In this paper, we develop two alternative formulations for the rotational constraint between the tangents to connected beams with large deformations in 3-D space. Such a formulation is useful for modeling bonded/welded connections between beams. The first formulation is derived by consistently linearizing the variation of the strain energy and by assuming linear shape functions for the beam elements. This formulation can be used with both the Lagrange multiplier and the penalty stiffness method. The second non-consistent formulation assumes that the contact normal is independent of the nodal displacements at each iteration, and is updated consistently between iterations. In other words, we ignore the contribution due to the change of the contact normal in the linearization of the contact gap function. This assumption yields simpler equations and requires no specific assumption regarding the shape functions for the underlying beam elements. However, it is limited to the penalty method. We demonstrate the performance of the presented formulations in solving problems using implicit time integration. We also present a case showing the implications of ignoring this rotational constraint in modeling a network of beams.

The beam-to-beam contact formulation was originally discussed
by

In all the above mentioned papers, a pointwise contact between the fibers was
assumed without taking into account the moment transfer at the point of
contact. Although the effect of a rotational contact might be negligible in
some cases, it is an important factor for a number of applications, e.g. for
modeling welded connections between beams or for considering joints in a
fiber network

The mentioned beam-to-beam contact formulations are generally search for a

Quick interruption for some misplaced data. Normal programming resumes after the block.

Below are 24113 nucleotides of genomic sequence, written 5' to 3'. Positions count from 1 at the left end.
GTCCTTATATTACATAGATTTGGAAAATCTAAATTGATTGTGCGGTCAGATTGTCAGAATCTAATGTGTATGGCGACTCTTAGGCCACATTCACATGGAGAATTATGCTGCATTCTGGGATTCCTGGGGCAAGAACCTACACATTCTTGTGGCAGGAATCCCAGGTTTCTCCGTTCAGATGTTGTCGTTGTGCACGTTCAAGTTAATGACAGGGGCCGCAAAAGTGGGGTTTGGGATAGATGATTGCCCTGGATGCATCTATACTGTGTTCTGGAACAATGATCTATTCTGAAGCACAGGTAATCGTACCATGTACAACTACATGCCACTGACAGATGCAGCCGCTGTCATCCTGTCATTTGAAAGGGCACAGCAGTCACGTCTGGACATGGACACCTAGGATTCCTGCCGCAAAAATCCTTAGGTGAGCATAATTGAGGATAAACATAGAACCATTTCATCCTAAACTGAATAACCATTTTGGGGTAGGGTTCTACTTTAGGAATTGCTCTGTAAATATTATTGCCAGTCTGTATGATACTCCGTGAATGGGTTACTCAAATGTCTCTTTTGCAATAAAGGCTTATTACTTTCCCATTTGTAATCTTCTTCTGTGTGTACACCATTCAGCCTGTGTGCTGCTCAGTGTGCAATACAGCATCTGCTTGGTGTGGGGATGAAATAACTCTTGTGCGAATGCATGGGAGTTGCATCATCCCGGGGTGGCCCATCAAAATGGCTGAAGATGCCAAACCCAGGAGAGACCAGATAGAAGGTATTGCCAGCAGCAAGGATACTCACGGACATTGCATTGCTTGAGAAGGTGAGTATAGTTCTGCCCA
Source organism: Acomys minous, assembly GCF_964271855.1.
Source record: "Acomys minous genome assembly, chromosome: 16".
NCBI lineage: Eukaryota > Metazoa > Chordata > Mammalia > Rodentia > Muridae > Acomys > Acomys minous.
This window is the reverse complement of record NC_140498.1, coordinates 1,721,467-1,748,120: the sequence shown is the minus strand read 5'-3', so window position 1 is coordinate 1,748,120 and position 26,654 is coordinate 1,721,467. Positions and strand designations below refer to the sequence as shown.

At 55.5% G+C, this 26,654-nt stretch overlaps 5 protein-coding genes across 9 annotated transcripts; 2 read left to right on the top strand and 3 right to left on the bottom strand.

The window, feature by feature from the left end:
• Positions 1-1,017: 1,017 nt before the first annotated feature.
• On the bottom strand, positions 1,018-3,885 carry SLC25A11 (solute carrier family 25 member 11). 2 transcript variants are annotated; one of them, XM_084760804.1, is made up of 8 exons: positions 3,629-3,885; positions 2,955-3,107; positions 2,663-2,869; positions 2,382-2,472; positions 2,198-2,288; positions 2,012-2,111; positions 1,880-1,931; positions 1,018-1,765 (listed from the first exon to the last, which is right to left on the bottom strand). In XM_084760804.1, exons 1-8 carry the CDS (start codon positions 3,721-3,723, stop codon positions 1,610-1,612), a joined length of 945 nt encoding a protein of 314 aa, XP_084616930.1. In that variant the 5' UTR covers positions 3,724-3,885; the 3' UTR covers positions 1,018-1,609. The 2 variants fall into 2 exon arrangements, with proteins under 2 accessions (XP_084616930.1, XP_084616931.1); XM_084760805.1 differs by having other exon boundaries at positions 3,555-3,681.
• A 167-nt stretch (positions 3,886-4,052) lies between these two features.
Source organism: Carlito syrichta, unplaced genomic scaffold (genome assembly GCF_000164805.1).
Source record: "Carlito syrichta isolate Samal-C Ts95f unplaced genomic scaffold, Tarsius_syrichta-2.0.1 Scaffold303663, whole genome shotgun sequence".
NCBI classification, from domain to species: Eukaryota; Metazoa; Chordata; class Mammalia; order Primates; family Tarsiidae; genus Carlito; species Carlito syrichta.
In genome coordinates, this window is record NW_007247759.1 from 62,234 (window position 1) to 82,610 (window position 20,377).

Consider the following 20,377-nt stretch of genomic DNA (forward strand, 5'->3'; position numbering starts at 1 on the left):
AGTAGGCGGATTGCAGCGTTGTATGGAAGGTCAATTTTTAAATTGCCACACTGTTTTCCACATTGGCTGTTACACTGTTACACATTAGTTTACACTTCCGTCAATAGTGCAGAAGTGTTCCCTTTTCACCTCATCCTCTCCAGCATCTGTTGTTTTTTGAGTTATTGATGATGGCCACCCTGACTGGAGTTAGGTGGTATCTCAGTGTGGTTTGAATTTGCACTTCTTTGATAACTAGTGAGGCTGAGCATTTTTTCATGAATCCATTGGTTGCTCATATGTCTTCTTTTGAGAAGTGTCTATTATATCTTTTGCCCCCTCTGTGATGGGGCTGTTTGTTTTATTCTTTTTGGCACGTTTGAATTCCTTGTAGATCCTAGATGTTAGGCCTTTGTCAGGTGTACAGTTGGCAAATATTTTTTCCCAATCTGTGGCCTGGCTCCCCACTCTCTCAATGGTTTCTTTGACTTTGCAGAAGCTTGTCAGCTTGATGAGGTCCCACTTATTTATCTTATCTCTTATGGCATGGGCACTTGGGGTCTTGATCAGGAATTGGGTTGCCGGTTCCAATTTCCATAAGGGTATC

contact point based on the shortest distance between elements. In case of
parallel or almost parallel beams, these methods will not work, as a unique
contact point cannot be found. To handle this problem, instead of
point-to-point methods, point-to-line and line-to-line algorithms are used.
For example Durville suggested defining an intermediate geometry between the
contacting beams and using a master/slave type of procedure between each beam
and this intermediate geometry

Although the term contact usually refers to an inequality constraint, when inseparable/adhesive connections between bodies are considered, an equality constraint has to be satisfied. This case is especially applicable when studying beams connected in complex assemblies or for modeling multiple fiber-to-fiber contacts in simulating wires or fiber-based composite materials.

In this paper, we present the formulation for a constraint between the tangents to the beams at their point of connection. This constraint keeps the angle between the tangents constant, or in other words, avoids relative rotation of the tangents. We use the term rotational constraint in the rest of this article to refer to this equality constraint. This rotational constraint formulation can easily be expanded into a rotational contact formulation by considering a criterion which can activate or deactivate the contributions from this constraint during the system evolution.

Consequently, we first present a weak formulation for both the Lagrange multiplier and the penalty stiffness method. Lagrange multiplier and penalty stiffness are two standard methods, successfully used with FEM for contact analyses. Next, we suggest two alternative formulations for the rotational constraint between beams. In the first method, based on the assumption of linear shape functions for the beams, a rotational gap is defined, and using the variational methods and by linearizing the nonlinear equations, the consistent tangent stiffness matrix is derived for both the Lagrange multiplier and the penalty stiffness methods. In the second method a non-consistent approach is used. In this method the contact normal is updated consistently between successive iterations, however the contributions from the change of the contact normal are ignored when linearizing the gap function. In other words, we assume that the contact normal is independent of the deformation at each iteration. We present this simpler formulation with the penalty stiffness method. We show the efficiency of both formulations by solving several examples and demonstrate the effect of including the rotational constraint in the simulation of a network of randomly oriented, interconnected fibers.